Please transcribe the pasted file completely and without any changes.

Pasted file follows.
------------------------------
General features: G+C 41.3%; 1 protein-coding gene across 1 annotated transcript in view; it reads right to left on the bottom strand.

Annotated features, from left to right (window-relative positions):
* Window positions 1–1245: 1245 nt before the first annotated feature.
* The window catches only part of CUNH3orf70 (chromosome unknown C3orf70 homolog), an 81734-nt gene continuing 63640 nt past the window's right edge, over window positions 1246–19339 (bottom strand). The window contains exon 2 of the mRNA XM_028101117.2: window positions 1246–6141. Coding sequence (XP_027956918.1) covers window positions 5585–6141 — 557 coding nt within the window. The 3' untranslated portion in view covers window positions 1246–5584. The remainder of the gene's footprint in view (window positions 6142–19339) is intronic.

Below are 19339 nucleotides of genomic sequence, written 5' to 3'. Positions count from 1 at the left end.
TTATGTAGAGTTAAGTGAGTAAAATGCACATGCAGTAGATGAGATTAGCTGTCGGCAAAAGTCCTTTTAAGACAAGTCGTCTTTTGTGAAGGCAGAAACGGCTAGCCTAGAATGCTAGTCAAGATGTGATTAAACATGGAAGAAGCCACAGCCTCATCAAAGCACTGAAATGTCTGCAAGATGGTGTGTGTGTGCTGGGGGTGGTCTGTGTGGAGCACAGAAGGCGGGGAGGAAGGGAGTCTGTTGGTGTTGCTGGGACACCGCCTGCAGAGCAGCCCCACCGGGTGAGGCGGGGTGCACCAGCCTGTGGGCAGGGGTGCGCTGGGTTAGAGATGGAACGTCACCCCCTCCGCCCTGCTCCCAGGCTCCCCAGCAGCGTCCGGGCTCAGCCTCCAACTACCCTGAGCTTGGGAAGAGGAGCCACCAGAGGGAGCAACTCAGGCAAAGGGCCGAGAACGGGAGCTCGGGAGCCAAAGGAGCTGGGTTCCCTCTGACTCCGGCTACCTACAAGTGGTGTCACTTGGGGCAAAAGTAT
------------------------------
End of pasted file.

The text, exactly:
General features: G+C 41.3%; 1 protein-coding gene across 1 annotated transcript in view; it reads right to left on the bottom strand.

Annotated features, from left to right (window-relative positions):
* Window positions 1–1245: 1245 nt before the first annotated feature.
* The window catches only part of CUNH3orf70 (chromosome unknown C3orf70 homolog), an 81734-nt gene continuing 63640 nt past the window's right edge, over window positions 1246–19339 (bottom strand). The window contains exon 2 of the mRNA XM_028101117.2: window positions 1246–6141. Coding sequence (XP_027956918.1) covers window positions 5585–6141 — 557 coding nt within the window. The 3' untranslated portion in view covers window positions 1246–5584. The remainder of the gene's footprint in view (window positions 6142–19339) is intronic.

Below are 19339 nucleotides of genomic sequence, written 5' to 3'. Positions count from 1 at the left end.
TTATGTAGAGTTAAGTGAGTAAAATGCACATGCAGTAGATGAGATTAGCTGTCGGCAAAAGTCCTTTTAAGACAAGTCGTCTTTTGTGAAGGCAGAAACGGCTAGCCTAGAATGCTAGTCAAGATGTGATTAAACATGGAAGAAGCCACAGCCTCATCAAAGCACTGAAATGTCTGCAAGATGGTGTGTGTGTGCTGGGGGTGGTCTGTGTGGAGCACAGAAGGCGGGGAGGAAGGGAGTCTGTTGGTGTTGCTGGGACACCGCCTGCAGAGCAGCCCCACCGGGTGAGGCGGGGTGCACCAGCCTGTGGGCAGGGGTGCGCTGGGTTAGAGATGGAACGTCACCCCCTCCGCCCTGCTCCCAGGCTCCCCAGCAGCGTCCGGGCTCAGCCTCCAACTACCCTGAGCTTGGGAAGAGGAGCCACCAGAGGGAGCAACTCAGGCAAAGGGCCGAGAACGGGAGCTCGGGAGCCAAAGGAGCTGGGTTCCCTCTGACTCCGGCTACCTACAAGTGGTGTCACTTGGGGCAAAAGTAT